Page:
ELYRIA — A neighborhood without a neighborhood school.
That’s what residents of Elyria’s south side said Elyria Schools will create if it moves forward with proposed changes to the district’s master plan that will eliminate a planned elementary school for the area. School officials met Saturday to discuss changes as it is looking for cost savings because early figures have put the district potentially millions over budget.
The district is working with a plan to build five schools, but would like to change it to three campus-style schools on the east, west and north parts of the city.
Councilman Marcus Madison, D-5th Ward, said he was unaware the district was proposing to eliminate a planned school for his ward.
“This is the first time I’m hearing about any changes to the master plan that voters approved,” he said in an email Saturday. “I’m waiting for confirmation from Elyria City school officials regarding the suggested changes to the plan. I hope that we can find a solution that continues to build on the positive work to develop the 5th Ward and strengthen the existing support systems for our young scholars.”
Madison called Franklin Elementary School, on 11th Street, a consistent place where residents could rely on for services. Closing and demolishing Franklin after closing Roosevelt Elementary School in 2009 will leave a void in the community, he said.
“I would be interested in knowing how consolidating the schools will meet the needs of some of our most vulnerable members living in the neighborhood, and how that consolidation would extend services and learning opportunities to families who need it the most,” he said.
Residents said they were looking forward to the district rebuilding an elementary school on the former Hamilton school site even though the new school was no longer going to carry the Franklin moniker.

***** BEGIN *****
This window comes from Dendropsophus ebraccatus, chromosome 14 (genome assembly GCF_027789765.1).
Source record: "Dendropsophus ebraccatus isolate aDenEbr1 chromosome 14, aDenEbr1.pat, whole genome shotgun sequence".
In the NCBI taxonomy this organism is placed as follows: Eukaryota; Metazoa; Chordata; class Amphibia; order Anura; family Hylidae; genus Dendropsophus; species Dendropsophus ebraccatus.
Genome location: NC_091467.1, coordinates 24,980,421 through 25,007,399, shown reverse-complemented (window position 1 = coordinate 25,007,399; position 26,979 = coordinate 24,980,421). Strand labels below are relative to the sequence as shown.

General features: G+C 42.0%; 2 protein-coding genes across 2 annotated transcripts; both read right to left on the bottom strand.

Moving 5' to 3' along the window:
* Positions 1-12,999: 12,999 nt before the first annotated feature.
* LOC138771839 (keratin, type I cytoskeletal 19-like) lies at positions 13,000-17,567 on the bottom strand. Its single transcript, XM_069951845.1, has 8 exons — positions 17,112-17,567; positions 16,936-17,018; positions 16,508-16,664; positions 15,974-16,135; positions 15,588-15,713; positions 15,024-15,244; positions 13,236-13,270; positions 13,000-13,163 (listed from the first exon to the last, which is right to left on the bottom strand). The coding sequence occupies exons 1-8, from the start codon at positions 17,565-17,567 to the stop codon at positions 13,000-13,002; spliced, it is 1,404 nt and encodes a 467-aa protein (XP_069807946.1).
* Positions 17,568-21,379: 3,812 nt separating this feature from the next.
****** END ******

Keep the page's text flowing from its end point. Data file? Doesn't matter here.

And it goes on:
“This community needs to have its own school,” said Kneisha Dunnigan, 29, who lives on 13th Street and works for Save Our Children, a nonprofit that got its start at Asbury United Methodist Church. “As taxpayers, we deserve that just as anyone else. I know I personally have a lot of memories of going to Franklin for school, in the summer time for free meals and with my cousins to play at the playground. It is more than just a school for us.”
Dunnigan said she worries what busing students to Eastern Heights or Westwood, where the proposed campus schools would go in addition to Northwood, would impact parental involvement because many parents on the south side do not have cars.
Brenda Warren, a longtime resident of 10th Street, said the district promised a school to voters who worried a plan for new schools would leave out the south side.
“We are very devastated to hear this is even being proposed,” she said. “We were promised at several different meetings that we would get a school predicated on Head Start and the library leaving Hamilton (school). This is very devastating to our community and very alarming to me. It brings up some concerns about integrity and doing what they promised to do.”
While the majority of voters in the city said yes in November 2016 to the 3.86-mill, 35-year bond issue, the 5th Ward showed the most support in the city, with nearly 70 percent of voters casting a ballot favoring the school issue.
“We stood up and supported the school levy,” Warren said. “Our community turned out for the levy based on the promise that we would have an elementary school. It was devastating to our community to lose our Head Start program, but we were encouraged to know there would be an elementary school in our community. Now, we won’t have either service.”
Some residents reacted positively to the news, calling the change of course sensible considering the circumstances.
“It makes sense to me,” said Rose Gibson in a social media post. “Sometimes our wishes and wants have to be prioritized. It might not be exactly what we initially voted for, but it is still new schools for everyone.”
Still, Karryn Capers, a former Head Start teacher who worked at the Hamilton school site and at one time Franklin Elementary School when there was a Head Start extension program, said the district should maintain a strong connection to the south side.
“When you take the kids out, the neighborhood becomes a little bit different,” she said. “You are taking people out of their circle and their neighborhood. It makes all the difference.”
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